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Thread: Can I use heavy felt in a child's quilt?

  1. #1
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    I'm making a lap robe for my daughter's forth grade class in Killeen,
    Texas, right out side Ft. Hood, a very large Army Post.

    In her class are usually a lot of Army dependents, some of whom are
    upset about Dad or Mom being sent off to war. So I'm making a quilt
    that I'm also having fun with, it will have masses of ice cream cones of
    flavors that even Baskin/Robbins will love! But the prettiest fabric I can
    find for the individual cones is a large piece of heavy felt that I've washed
    in hot water and dried. Even cut in cone sized pieces, it is very difficult to
    pull apart.

    Have any of you ever used felt in quilts? This one will most likely be washed
    every week or so, considering how many germs most kids bring
    to a school room! Her children absolutely love the school room's two plastic
    adult skeletons, (kids who finish their lessons get to sit beside them) Fred and Ethel (who has her own story!) and a computer that runs pictures of baby animals for those who finish their lessons ,so I thought that a snuggle quilt of well loved desserts would comfort them.

  2. #2
    Super Member virtualbernie's Avatar
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    Don't know about the felt but I just love your idea!

  3. #3
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    the felt might react differently than the other fabrics if washed often.

  4. #4
    Moderator littlehud's Avatar
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    What a wonderful idea for a quilt. I'm not sure about using felt. It may not hold up as well as the rest of the fabrics.

  5. #5
    Power Poster earthwalker's Avatar
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    I'm not sure about the felt either it has a way of warping with regular washing and could break down quicker than other choices.

  6. #6
    Super Member Rainy Day's Avatar
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    It pills terribly - I have a quilt that a friend made for me for our son and it has felt letters for his name - it has sagged and pilled ugh!

  7. #7
    TanyaMas's Avatar
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    would it be for applique or for direct piecing?

    it might work better for applique than for the piecing..
    seems brown fabrics wouldnt be so hard with so many making autumn designs all the time :D

  8. #8
    Power Poster CarrieAnne's Avatar
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    Sorry, I dont know! But I wanted to say I loved your idea!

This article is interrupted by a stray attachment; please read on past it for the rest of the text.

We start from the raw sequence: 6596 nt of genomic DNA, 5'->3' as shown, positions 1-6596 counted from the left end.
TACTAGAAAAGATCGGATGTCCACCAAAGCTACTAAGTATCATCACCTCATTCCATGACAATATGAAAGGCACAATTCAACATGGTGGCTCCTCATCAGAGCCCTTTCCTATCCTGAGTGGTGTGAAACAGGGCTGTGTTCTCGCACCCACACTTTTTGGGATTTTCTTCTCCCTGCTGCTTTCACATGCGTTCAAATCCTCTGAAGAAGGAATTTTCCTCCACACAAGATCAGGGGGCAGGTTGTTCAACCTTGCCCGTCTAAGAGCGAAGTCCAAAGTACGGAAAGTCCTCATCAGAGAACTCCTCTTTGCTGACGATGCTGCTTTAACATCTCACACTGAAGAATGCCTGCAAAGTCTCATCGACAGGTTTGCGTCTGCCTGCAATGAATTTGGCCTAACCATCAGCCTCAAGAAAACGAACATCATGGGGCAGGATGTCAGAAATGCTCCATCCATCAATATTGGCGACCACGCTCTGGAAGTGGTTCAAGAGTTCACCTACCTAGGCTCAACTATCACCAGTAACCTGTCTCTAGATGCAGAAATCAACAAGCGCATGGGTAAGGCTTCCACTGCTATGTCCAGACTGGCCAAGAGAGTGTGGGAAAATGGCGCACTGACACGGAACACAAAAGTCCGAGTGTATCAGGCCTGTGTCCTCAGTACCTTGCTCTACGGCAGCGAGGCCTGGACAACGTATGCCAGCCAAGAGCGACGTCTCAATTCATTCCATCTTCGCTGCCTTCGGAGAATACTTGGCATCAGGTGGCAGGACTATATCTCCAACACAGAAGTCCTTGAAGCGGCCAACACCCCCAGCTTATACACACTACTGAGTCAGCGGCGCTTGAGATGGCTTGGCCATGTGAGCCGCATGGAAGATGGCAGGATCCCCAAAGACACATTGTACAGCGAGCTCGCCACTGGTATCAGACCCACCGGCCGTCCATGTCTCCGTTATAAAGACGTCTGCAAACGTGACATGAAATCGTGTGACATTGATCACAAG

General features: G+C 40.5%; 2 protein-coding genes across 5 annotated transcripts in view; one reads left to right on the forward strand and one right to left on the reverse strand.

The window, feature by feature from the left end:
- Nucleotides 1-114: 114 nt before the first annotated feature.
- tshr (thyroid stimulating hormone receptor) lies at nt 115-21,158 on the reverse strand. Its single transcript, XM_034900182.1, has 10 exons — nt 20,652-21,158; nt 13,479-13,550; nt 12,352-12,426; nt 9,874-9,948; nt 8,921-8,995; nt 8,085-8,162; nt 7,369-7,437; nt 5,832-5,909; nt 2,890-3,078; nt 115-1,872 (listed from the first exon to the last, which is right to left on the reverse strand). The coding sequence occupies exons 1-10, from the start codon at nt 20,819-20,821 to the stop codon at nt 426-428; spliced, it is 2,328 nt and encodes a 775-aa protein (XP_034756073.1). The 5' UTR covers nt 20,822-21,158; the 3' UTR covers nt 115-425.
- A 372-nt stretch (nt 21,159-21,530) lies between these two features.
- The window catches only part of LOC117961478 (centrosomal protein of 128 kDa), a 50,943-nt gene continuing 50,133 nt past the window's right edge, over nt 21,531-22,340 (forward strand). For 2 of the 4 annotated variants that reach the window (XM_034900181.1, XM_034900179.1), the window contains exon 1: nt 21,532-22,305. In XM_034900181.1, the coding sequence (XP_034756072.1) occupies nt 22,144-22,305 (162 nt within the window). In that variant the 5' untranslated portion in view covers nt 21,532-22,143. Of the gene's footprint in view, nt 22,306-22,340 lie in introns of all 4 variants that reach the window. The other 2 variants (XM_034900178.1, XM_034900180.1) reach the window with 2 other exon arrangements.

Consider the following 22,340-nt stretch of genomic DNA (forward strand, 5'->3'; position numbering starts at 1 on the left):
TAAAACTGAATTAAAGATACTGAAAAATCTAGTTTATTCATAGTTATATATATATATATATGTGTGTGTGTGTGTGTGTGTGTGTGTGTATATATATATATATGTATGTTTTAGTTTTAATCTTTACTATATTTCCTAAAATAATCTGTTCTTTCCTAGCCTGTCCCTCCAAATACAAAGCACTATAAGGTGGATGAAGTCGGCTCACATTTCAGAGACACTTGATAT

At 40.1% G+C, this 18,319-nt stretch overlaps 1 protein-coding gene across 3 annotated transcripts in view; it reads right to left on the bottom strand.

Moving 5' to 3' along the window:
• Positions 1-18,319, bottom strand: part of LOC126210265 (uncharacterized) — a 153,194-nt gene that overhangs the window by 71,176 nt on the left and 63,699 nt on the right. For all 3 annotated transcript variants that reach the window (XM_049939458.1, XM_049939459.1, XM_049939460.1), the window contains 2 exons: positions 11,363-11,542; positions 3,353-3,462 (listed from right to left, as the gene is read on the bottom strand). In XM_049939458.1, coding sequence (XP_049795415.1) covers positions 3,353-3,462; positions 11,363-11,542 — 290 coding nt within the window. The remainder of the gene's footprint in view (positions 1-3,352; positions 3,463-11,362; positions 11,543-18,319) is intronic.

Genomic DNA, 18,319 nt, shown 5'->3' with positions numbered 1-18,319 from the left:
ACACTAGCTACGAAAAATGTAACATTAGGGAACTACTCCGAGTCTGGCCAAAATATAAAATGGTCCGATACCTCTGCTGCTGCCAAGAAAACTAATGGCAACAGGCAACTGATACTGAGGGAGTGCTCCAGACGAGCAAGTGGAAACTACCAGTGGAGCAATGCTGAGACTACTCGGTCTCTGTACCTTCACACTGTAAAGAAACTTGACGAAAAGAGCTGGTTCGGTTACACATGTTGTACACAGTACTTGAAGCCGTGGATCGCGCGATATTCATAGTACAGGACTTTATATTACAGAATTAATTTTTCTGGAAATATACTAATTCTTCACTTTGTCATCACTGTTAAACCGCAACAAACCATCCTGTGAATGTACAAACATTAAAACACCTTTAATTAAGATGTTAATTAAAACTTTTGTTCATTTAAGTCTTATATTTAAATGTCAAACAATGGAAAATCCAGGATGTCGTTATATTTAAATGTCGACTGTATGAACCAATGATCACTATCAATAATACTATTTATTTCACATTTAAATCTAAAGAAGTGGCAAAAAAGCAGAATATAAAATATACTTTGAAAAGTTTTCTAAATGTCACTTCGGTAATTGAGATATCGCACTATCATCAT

9. #9

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    I don't think it would wash/wear well at all. Especially something that will get a lot of washing. (unlike a wall hanging)
    It would be best to use 100% cotton fabric like the rest of the quilt. better safe than sorry after all your work/time/cash.
    good luck in your project.

  10. #10
    Power Poster amma's Avatar
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    Maybe using a heavier iron on fusible behind them and stitch them down well on the quilt. If you stitch a lot of lines through them in a cross hatch, like a cone has, that may help the felt hold up better.

  11. #11
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    At this late date, I'm quickly making another one that is of Robots. I got a surprise when she innocently informed me that she had decorated her room in Robots and space stuff.
    So the Robot quilt will go to her, first ice cone quilt will go to other daughter then the second ice cone quilt (minus the felt, sigh, will also go to teacher daughter.)

    Just because both sisters are a little bit over the half century mark doesn't mean that you can make something for one and not get the other one something like it!!! Just like when they were 5 and 6 years old.....the other one heard from another family member what her sister was getting, and wanted one for her grandkids to cuddle up in when they visited her!!!!
    I wonder when they will grow up?????? If ever.

  12. #12
    Power Poster ckcowl's Avatar
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    is the felt wool or acrylic? i have used wool felt in many projects they hold up well through all kinds of abuse and will still look good years from now...the acrylic felt tends to disintergrate with time (it is usually called craft felt and not meant for washable projects) wool felt and wool felt blends (like those put out by marcus brothers) hold up well and are great to work with

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